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The Dumfriesshire and Galloway Natural History and Antiquarian Society

Artefacts

Pygmy vessel, Kirkmahoe

Period:
Bronze Age
Description:

A plain pygmy cup with straight sides tapering to a thick flat base, with two pairs of holes pierced through the wall at opposite sides. This cup has Orange-pink surfaces, and is made from clay and buff ware. Unfortunately part of the rim is missing. Despite their name these were not cups as they are too full of holes to have held liquid!

 

The site the object was found on is a cremation cemetery, and consists of a circular, turf covered stone bank about 14 metres in diameter and over half a metre high. It was excavated in 1962 when eight cremation pits containing human bones, and two pits filled with black ash were found. One of the cremation pits also contained this pygmy cup.

 

The Society contacted Dr Anderson of the Antiquarian Museum, Edinburgh concerning a similar pygmy cup find in Dumfries. He replied,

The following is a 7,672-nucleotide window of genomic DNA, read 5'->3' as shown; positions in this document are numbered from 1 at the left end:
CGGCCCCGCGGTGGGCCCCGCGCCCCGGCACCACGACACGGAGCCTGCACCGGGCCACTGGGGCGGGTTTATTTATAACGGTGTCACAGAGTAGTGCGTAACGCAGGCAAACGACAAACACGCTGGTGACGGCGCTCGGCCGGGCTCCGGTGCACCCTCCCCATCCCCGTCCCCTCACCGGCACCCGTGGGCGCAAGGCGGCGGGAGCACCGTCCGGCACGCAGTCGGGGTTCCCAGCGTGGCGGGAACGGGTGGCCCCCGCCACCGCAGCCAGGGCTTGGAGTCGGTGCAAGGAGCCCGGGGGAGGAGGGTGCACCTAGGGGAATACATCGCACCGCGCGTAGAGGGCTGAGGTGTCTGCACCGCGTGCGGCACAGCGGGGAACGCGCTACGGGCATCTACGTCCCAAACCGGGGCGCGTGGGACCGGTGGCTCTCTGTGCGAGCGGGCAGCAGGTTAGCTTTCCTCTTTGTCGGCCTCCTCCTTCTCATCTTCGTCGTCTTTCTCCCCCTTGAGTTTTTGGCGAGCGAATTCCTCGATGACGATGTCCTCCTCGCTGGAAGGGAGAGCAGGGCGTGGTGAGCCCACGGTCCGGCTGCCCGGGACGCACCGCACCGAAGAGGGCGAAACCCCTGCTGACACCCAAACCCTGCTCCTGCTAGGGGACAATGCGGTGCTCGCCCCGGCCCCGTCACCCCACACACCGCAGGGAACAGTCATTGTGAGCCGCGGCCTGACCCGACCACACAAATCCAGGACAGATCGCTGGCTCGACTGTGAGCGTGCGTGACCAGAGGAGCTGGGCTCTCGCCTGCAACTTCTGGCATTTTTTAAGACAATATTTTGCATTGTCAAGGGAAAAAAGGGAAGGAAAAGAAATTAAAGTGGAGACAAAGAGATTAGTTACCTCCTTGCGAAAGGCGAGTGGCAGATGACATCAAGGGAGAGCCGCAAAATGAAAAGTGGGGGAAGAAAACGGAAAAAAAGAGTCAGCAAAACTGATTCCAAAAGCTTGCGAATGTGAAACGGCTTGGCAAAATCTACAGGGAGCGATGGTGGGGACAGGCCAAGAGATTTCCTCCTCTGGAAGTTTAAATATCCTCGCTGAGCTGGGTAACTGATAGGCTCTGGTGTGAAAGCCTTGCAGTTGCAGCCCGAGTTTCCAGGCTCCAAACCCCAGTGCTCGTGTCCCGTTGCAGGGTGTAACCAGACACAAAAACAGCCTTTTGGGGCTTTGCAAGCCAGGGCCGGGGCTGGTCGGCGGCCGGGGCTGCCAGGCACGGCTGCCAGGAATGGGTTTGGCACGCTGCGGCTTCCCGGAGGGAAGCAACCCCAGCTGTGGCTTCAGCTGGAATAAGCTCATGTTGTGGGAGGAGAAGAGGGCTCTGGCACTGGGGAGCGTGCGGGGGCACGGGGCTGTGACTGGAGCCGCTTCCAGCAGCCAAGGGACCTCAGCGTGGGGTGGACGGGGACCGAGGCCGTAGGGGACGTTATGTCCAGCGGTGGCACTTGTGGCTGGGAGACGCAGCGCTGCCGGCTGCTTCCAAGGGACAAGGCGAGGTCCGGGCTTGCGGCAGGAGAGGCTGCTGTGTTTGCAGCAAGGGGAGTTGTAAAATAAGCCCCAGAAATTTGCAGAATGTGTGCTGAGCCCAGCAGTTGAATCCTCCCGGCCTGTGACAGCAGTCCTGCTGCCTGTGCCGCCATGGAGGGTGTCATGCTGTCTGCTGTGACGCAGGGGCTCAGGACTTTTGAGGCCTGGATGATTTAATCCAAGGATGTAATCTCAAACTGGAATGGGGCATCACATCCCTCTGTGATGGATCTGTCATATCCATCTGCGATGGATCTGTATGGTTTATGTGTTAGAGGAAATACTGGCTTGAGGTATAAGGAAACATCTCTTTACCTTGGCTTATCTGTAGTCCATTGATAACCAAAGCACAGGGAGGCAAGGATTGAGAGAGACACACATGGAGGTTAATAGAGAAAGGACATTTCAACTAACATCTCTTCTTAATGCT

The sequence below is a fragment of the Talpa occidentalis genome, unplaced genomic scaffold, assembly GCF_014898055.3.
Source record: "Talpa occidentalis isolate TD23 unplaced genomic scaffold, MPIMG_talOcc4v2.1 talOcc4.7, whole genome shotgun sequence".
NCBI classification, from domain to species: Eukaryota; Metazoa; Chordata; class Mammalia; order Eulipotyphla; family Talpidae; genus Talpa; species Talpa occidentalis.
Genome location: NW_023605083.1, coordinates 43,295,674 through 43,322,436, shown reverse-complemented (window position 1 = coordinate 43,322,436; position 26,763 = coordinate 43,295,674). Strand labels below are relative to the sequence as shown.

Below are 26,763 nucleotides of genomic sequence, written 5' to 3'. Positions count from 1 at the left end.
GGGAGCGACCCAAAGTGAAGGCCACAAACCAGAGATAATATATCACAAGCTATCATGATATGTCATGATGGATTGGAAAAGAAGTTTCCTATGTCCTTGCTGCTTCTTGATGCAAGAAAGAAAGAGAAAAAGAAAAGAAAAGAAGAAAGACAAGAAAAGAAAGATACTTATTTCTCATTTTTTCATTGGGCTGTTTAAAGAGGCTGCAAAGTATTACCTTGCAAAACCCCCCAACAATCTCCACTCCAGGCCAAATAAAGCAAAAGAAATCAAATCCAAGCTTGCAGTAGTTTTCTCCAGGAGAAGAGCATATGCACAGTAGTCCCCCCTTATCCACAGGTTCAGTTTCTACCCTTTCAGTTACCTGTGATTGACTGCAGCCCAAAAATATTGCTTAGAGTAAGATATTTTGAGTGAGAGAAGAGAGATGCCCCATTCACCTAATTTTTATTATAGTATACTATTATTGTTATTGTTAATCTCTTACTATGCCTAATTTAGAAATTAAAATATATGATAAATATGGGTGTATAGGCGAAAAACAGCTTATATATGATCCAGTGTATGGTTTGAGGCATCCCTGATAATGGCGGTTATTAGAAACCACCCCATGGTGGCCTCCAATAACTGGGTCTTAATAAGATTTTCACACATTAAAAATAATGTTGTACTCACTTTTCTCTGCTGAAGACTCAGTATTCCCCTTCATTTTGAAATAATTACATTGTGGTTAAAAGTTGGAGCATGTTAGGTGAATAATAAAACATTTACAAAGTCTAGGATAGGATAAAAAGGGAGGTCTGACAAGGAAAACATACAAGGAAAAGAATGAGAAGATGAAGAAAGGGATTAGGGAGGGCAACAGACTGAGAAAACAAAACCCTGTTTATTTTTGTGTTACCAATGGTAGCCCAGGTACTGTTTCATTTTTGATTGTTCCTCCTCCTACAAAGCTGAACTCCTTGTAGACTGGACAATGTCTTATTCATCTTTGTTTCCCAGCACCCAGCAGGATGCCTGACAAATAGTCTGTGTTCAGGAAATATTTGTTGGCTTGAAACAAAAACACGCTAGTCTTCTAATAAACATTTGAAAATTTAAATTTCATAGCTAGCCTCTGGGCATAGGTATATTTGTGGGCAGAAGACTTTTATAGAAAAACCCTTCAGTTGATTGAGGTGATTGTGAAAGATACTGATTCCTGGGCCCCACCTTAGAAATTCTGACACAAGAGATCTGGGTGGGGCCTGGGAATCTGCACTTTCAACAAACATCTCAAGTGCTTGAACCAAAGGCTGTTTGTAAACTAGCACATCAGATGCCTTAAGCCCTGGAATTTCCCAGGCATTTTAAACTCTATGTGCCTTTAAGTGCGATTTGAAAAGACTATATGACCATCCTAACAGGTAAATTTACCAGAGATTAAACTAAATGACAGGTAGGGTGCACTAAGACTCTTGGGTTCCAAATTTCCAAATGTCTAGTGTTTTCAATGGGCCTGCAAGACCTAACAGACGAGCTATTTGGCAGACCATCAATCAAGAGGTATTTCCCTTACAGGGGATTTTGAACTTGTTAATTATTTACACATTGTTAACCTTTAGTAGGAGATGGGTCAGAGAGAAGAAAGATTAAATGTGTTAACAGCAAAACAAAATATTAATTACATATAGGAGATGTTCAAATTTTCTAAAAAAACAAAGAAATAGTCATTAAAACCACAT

"The purpose of these tiny vessels has given rise to a variety of conjectures. It has been suggested that they may have been censers or incense cups, or lamps, or salt-cellers or vessels for carrying the sacred fire that was to light the funeral pile, or cups for the strong drink that was required on the occasion of the funeral feast, or vessels destined to contain the ashes of the brain or heart, or for the bones of an infant sacrificed on the death of its mother. All these conjectures are equally probable, inasmuch as they are all equally unsupported by evidence"

Place of Discovery:
Whitestanes Moor, Kirkmahoe
Dimensions:
height: 70 mm diameter (base): 40 mm diameter (rim): 80 mm
Source:
Dumfries Museum & Camera Obscura
Accession number:
1963.139.1
Digital Number:
RPD0095